Front Page

Content

Authors

Game Index

Forums

Site Tools

Submissions

About

Latest Blogs...

K
kbrsoftech
November 22, 2022
S
Sagrilarus
November 20, 2022
J
Jexik
November 14, 2022

Lose and Learn

Member Blogs
K
kbrsoftech
November 09, 2022
K
kbrsoftech
October 27, 2022
K
kbrsoftech
October 19, 2022
D
darknesssweety
September 27, 2022

Viking Saga

Designer and Publisher Blogs
A
avawilliam128
August 05, 2022
N
ninehertz
August 03, 2022

How to Create Game Characters?

Designer and Publisher Blogs
G
Globalgis
July 07, 2022

emergency garage door services Toronto

Designer and Publisher Blogs
M
MVM
June 27, 2022
W
WilliamSmith
June 09, 2022
S
Smeagol
May 20, 2022
S
sticnfrizb
December 15, 2021
S
shami
March 31, 2021

A Guide to Crayon Rail Games

Hot
M Updated
There Will Be Games

After reading the Tom Vasel thread and posting a list of the crayon rail games, I figured that it would be nice to have a blog post dealing with those.  So here goes.

 A crayon rail game is one where you have various loads that have to go to various cities.  You build your track by drawing the rails on the map.  The costs are dependent upon the terrain you are building your track on.  The winner is the person that connects a certain amount of cities and has a certain amount of money (this varies depending on the map).

The list is not in any particular order.

1.  Empire Builder - I think this is the first of the series.  The original was set strictly in the United States, a few years ago they added Mexico to the map (this is the version that I own and play).  It is a good introduction to the series as you don't have to spend time figuring out where things are on the map (we are American).  There is a good mixture of loads and cities supplying them.  There is enough variation on terrain that it forces you to make strategic decisions (i.e., should I plow straight through these mountains costing more money but giving a more direct route or should I circumvent them saving money but adding time).  There are a couple loads that pay off really well (sugar from San Francisco and coffee from Vera Cruz).  There aren't too many chokepoints, so there isn't the competition for building first through certain areas.

2.  EuroRails - This one is also a nice map.  It adds a wrinkle to the game by adding ferries and the alpine rail markers.  These are considerably more expensive, so it adds a little more to the strategy.  The map is wide open enough that there aren't many choke points but there are a couple places where this happens (England for one).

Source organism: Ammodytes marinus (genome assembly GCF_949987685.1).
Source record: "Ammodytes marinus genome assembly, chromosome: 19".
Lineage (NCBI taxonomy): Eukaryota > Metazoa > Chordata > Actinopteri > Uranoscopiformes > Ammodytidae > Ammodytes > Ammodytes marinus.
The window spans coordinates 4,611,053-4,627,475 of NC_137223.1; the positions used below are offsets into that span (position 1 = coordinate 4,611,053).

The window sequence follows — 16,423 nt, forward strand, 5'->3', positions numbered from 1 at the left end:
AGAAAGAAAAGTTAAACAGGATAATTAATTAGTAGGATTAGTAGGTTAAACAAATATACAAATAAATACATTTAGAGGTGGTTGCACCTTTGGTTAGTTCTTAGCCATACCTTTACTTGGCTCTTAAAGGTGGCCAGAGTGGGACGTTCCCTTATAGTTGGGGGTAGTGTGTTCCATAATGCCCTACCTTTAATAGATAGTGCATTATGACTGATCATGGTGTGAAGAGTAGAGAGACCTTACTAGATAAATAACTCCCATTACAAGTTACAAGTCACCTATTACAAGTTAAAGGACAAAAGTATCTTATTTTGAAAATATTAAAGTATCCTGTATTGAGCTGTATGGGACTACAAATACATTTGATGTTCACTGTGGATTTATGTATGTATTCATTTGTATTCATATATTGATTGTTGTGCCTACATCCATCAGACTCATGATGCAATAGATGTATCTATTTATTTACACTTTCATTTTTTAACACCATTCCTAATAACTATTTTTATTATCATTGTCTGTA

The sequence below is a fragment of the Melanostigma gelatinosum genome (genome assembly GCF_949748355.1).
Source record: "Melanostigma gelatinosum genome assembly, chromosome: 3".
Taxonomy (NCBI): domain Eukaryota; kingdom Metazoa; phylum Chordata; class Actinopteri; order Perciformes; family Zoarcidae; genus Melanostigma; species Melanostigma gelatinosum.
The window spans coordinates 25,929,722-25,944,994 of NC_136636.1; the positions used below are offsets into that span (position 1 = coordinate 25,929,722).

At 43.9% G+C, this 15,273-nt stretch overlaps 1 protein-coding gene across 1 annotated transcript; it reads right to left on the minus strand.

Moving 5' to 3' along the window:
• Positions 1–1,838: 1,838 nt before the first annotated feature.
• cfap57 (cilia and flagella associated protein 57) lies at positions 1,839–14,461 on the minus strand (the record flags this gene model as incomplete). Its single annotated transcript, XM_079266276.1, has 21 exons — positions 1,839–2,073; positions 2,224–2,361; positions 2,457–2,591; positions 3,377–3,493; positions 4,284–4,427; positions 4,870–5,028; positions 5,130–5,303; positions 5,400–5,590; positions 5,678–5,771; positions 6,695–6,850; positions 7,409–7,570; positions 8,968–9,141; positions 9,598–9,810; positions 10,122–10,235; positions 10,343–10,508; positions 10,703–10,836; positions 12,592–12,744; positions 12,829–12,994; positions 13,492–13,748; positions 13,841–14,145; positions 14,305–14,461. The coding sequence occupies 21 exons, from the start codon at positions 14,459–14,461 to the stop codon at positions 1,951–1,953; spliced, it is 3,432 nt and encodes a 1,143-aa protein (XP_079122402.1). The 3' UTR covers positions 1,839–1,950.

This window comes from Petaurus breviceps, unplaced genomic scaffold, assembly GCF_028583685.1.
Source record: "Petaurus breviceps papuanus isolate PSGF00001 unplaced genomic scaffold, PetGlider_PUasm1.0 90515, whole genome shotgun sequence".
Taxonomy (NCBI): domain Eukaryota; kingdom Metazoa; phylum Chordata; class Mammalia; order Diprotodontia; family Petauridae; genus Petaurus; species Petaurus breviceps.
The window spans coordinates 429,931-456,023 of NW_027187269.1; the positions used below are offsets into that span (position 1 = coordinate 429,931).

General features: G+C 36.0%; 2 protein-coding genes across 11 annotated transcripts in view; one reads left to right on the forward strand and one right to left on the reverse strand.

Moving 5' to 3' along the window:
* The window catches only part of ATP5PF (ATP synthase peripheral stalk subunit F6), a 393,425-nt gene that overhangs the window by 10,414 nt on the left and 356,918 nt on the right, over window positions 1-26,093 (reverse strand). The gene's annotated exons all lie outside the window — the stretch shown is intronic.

3.  Iron Dragon - This one throws the rail games into a fantasy setting.  It adds ships and foremen.  Ships allow you to move goods over long distances without building the rail infrastructure to support this.  Foremen allow to have discounted builds over certain territories.  There is also an underground area with rules for having to pay to move over them.  I would like to see these things incorporated into the other games.

4.  Australian Rails - The one adds dry lake beds and dry riverbeds with different rules.  This one is also a pain in that loads are pretty much to the coasts causing some congestion in the lines.  It also doesn't allow for the intermediate loads that are on the way to where you get the really big payoffs.  It's not a bad game, but I think the others are better.

5.  China Rails - The Taiwan rules make for an interesting twist, but all of the main cities are pretty much to one side of the map, so you are taking a chance if you go for the large deliveries.

6.  India Rails -  This map is a pain in the ass.  It has many rivers and moutains, making the threat of floods a major factor in the decision tree.  The only reason I like this is because of the nuclear variant floating around.

7.  Japan Rails - This map sucks giant donkey balls.  It is too long and narrow.  If you are aren't the first one to build in certain areas, you stand a good chance of getting locked out or spending tons of money to build.

8.  Martian Rails - This is a fairly difficult map to build on.  It adds the wrinkle of insurance (which seems to be a waste of money).  I like how the connection points work and it gives you the feeling of building on a round rail.

 I've never played Lunar Rails, so I can't comment.

One of the biggest difficulties I have with these games is when to muck my cards (throw the three deliveries for new deliveries), all too often I will try to make what I have work instead of rolling the dice and trying to get better deliveries.  I know I've lost a few games because of this.

 All in all, I like the crayon rail games, I just wish there were more opportunities for direct interaction.

There Will Be Games
Log in to comment